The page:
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Why you should be massaging your breasts on the reg


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Graphic: Abby Maker for Well+Good
Graphic: Abby Maker for Well+Good

Breasts aren’t usually invited to the self-care party—despite the fact that there’s a restorative practice for pretty much every other part of the body (hair included). But there’s an argument to be made for crowning the girls guests of honor during your next big night in—as it turns out, massaging your melons has some major health benefits.

“Massage is a wonderful, stress-relieving, detoxifying practice for the whole body,” says natural beauty expert Jessa Blades.

“It’s odd that we don’t massage the breasts [in the West].”

And no, you don’t need to be pregnant or nursing to reap the rewards, a fact the holistic wellness world’s been clued in to for ages. “In Ayurveda, if you get a full-body massage, your breasts are massaged too,” Blades notes. “It’s odd that we don’t massage the breasts [in the West].”

While mammary manipulation might not be mainstream at the moment, that’s starting to change as word gets out on the physical and emotional benefits the practice produces. And fortunately for those too shy for a full-frontal rubdown from a stranger, it’s easy to do at home.

Scroll down to learn the proper way to perform a breast massge—and why you’ll want to show your bosom buddies some love.

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Photo: Stocksy/Susana Ramirez
Photo: Stocksy/Susana Ramirez

The case for massaging your breasts

Okay, so you’re not exactly rubbing out muscle kinks during a breast massage, but those in-the-know say the physical benefits are still profound.

For one thing, the body’s lymphatic system is highly concentrated in the underarm and chest regions. Stimulating these areas helps keep this key detox mechanism running smoothly, says Katinka Locascio, licensed massage therapist and founder of New York City-based wellness center Earth & Sky Healing Arts. “Wearing a bra can keep our lymph circulation from draining easily out of the breast,” she explains. “Taking off your bra and massaging your breasts at the end of the day can help drain the stagnant lymph fluid and bring in fresh blood supply.” (Though research has yet to explore the benefits of breast massage—AKA manual lymphatic drainage—as a preventative care technique on its own, it has been proven to be effective at reducing lymph build-up in the body in post-op mastectomy breast cancer survivors.)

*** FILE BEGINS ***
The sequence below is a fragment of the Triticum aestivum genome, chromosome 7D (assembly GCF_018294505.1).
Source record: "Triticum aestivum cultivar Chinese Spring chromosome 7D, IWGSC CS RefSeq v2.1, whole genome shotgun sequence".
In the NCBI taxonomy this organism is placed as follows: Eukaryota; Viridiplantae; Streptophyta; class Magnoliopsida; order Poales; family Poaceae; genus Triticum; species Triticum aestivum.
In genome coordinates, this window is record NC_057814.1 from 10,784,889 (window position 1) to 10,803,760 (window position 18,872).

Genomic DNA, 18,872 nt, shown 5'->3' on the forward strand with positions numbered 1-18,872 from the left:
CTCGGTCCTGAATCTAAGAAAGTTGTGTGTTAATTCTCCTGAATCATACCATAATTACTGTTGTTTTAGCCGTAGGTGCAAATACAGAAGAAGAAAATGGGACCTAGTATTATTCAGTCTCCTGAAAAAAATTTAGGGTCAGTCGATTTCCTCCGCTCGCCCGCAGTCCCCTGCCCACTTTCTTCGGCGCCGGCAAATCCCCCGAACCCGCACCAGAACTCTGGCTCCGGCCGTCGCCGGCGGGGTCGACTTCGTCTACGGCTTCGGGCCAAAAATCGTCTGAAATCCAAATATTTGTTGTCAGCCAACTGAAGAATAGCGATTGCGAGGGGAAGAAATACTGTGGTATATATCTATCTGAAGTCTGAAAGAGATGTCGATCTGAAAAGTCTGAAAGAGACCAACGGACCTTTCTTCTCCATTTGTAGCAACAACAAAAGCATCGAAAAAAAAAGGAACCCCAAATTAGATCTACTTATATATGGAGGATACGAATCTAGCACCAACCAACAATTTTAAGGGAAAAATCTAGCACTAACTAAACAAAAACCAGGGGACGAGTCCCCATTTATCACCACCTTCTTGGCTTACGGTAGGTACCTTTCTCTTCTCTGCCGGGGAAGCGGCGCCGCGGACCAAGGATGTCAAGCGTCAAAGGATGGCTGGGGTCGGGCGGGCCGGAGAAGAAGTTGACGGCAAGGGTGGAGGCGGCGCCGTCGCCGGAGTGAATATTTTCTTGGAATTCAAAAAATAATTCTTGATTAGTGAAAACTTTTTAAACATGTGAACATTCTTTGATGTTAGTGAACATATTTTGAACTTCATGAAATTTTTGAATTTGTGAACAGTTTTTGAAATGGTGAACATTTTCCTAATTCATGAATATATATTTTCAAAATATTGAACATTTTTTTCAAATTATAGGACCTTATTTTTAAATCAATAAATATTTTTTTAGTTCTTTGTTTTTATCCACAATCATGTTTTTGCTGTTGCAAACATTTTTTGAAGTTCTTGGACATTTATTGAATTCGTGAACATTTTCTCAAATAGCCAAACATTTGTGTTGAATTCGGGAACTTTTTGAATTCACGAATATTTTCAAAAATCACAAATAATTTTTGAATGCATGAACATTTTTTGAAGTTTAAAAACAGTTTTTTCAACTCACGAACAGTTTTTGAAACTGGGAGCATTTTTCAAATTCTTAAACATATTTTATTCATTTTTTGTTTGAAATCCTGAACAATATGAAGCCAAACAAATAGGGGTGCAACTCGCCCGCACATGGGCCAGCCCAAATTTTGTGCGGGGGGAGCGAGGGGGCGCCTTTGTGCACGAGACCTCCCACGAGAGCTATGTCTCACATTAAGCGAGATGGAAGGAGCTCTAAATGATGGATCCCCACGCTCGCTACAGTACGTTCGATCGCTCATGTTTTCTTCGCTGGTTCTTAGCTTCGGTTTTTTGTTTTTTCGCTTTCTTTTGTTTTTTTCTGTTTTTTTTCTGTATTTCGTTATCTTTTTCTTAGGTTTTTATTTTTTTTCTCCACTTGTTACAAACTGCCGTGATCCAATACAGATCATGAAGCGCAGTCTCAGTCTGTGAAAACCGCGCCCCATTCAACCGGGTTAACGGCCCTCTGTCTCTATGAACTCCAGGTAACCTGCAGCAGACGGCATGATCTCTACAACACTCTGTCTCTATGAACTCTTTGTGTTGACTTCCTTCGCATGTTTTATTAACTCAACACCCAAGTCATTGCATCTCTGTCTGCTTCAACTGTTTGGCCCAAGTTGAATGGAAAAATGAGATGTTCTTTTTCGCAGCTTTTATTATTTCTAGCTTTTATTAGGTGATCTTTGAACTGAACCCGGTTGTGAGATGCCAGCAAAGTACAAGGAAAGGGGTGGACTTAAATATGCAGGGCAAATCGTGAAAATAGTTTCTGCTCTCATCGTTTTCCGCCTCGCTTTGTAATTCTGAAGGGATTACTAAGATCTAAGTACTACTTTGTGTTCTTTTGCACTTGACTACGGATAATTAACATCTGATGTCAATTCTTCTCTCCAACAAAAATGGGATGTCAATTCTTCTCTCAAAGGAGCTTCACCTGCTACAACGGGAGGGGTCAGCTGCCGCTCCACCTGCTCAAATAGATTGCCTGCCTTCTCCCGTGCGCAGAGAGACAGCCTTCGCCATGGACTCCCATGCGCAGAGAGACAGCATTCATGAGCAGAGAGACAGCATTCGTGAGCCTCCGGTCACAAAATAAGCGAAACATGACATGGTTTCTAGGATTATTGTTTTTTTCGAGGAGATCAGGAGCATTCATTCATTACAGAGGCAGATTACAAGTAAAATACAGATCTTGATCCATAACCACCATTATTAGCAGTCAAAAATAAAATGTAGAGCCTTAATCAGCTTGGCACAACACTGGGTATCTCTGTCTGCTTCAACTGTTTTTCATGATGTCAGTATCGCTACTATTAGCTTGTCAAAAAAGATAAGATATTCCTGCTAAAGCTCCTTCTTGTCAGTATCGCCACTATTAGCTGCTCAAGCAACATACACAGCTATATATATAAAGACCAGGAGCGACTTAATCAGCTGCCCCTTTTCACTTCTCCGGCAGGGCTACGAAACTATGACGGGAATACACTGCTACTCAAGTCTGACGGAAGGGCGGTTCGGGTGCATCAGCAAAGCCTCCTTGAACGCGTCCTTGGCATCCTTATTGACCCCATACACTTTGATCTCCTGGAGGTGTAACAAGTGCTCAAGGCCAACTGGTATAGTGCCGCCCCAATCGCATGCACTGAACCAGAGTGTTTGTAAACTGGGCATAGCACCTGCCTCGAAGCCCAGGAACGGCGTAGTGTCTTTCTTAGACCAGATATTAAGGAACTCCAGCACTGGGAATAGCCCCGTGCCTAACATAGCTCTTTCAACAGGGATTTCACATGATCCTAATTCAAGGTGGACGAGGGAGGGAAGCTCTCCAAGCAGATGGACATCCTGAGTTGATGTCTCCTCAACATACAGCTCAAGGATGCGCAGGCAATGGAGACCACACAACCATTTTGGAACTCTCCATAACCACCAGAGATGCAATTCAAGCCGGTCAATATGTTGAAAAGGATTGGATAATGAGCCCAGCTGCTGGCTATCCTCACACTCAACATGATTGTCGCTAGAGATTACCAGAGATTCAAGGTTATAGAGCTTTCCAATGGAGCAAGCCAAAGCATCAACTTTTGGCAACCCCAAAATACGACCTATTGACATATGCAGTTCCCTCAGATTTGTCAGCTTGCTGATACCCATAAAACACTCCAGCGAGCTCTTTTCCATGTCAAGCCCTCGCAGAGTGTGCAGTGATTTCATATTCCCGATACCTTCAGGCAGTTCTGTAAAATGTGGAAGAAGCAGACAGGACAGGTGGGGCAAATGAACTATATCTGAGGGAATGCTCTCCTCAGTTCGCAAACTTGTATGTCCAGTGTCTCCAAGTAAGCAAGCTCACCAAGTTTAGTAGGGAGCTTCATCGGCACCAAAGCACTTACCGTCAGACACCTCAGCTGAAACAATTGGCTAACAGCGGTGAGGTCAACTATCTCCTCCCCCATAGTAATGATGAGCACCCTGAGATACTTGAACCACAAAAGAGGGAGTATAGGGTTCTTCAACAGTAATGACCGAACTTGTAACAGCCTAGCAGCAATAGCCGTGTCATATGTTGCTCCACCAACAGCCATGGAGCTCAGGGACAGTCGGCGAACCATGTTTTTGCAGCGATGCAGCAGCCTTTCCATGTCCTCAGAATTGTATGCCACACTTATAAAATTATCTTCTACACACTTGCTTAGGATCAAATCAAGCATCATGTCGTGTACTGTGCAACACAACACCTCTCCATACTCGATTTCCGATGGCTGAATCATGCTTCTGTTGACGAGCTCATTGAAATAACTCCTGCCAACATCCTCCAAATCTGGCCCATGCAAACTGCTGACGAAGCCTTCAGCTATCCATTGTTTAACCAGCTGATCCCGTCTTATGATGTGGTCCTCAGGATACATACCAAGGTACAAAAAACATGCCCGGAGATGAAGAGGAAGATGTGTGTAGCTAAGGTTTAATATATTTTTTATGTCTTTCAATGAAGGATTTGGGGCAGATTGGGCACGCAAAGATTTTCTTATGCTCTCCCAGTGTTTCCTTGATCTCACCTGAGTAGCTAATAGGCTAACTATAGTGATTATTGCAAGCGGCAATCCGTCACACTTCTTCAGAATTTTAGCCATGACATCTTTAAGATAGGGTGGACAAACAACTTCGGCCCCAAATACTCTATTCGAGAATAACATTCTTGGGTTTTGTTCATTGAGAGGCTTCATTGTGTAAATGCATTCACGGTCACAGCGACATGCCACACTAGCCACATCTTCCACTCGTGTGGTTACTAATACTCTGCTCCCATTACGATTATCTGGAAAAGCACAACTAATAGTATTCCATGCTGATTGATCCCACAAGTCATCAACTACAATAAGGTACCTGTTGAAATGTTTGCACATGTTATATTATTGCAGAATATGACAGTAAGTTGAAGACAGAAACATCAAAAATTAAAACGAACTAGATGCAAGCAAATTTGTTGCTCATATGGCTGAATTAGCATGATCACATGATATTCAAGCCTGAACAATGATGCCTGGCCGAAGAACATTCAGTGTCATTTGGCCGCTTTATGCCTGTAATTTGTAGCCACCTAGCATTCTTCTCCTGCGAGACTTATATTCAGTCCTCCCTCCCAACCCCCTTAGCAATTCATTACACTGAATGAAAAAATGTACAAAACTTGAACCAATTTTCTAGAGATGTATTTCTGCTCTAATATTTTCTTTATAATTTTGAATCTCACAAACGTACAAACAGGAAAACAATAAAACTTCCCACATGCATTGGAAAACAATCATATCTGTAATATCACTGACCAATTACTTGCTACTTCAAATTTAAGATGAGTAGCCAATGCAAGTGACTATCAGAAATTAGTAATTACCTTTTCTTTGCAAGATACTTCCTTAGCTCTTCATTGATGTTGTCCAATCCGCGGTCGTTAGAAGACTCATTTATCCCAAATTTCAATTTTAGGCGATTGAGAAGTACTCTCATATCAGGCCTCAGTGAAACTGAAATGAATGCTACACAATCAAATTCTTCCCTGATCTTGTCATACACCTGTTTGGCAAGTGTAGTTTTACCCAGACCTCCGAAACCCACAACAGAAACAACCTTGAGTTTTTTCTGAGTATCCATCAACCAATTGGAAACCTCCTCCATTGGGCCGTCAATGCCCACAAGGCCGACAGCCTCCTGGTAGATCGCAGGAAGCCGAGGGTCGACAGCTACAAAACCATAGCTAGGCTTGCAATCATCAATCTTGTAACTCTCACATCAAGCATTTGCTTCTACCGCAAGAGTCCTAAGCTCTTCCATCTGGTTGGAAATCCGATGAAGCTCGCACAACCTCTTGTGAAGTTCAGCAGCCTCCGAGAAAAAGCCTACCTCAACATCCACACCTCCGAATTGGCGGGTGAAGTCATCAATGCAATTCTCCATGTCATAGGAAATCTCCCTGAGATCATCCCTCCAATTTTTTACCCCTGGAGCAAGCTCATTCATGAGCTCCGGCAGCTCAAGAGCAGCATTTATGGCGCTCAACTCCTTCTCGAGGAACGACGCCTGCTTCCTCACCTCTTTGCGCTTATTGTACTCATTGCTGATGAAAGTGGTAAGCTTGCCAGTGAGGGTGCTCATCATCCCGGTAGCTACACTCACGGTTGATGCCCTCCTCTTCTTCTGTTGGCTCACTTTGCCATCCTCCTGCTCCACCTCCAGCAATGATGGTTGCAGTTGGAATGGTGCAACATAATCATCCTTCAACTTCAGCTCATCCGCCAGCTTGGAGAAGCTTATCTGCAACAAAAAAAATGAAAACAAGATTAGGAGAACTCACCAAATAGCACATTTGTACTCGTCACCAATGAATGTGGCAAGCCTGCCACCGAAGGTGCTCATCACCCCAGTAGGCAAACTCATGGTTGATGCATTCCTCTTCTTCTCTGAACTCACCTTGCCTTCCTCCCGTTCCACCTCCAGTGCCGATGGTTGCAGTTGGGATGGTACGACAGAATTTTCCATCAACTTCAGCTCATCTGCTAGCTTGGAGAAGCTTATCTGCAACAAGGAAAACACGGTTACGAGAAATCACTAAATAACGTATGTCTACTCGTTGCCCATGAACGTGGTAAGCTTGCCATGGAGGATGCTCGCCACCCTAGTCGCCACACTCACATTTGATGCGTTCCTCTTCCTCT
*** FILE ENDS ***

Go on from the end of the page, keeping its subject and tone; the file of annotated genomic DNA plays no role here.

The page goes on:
“We only really think about our breasts as they relate to nursing, pregnancy, or cancer—massage is a way to [equate breasts with] pleasure.”

It’s also a good way to reduce hormonal boob tenderness and reduce swelling, Locascio adds. Not to mention massage is a pretty effective preventative care measure, as feeling yourself up regularly will keep you, ahem, abreast of any issues that may arise. “If you’re in touch with your breasts, you’ll be the first one to notice if something’s different,” says Blades. (Think unexplained pain or lumps.)

Getting intimate with your ta-tas is healing on an emotional level, too. “We only really think about our breasts as they relate to nursing, pregnancy, or cancer,” says Blades. “Massage is a way to [equate breasts with] pleasure, so we aren’t feeling confused, fearful, or guilty around them. It’s really nurturing.”

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Photo: Poppy & Somebody
Photo: Poppy & Somebody

How to massage your breasts

Good news: There’s really no wrong way to do it, promises Locascio. But there are a few things to keep in mind in order to get the most out of your massage.

First off, she says, strip down above the waist and apply oil to your breasts and armpits. Companies are starting to produce products specifically for breast massage—natural body-care brand Poppy & Somebody has an oil, while herbal apothecary Urban Moonshine is launching its own organic option this May. For something more lo-fi, Locascio likes calendula oil, but even coconut or olive oil will do in a pinch.

“Start by cupping one hand just above your opposite breast so that your fingertips go into your armpit and your thumb is on the front of your chest,” says Locascio. “You’re basically cupping your pectoral muscle with your whole hand. Gently squeeze this area in a rhythmic pumping motion.” (Make sure to start here, so you’re clearing the lymph from your armpit first.)

“This isn’t just a robotic activity to move fluid—it’s a way of connecting with your body.”

Then, she says, gradually move your hand down onto the top part of your breast. “Using this same pumping motion, work around the outside, under, and then inner part of your breast, around the nipple, and back toward the armpit. Your direction of pressure is to push fluid from your breasts toward your armpits.”

Want to change things up a little bit? “You can alternate the squeezing or pumping with some gentle fingertip circles, again with the intention of moving fluid toward your armpit—kind of like giving yourself a breast self-exam, except with a nice rhythm,” says Locascio. “You can also experiment with a faster or slower pace and firmer or softer grip. The point is, it should feel nice. This isn’t just a robotic activity to move fluid—it’s a way of connecting with your body.”

She recommends getting handsy for five to ten minutes per breast, three to four times a week—and remember to go bra-less for a while after you finish. Give it a try, and you may wonder why you ever left your lady lumps out of your self-care routine.

“They’re amazing,” Blades proclaims. “Let’s honor them and get to know them.” Breast friends forever!

Further prep for your next #selfcaresunday with these seven cozy PJ sets and super-restorative face mask-bath soak combos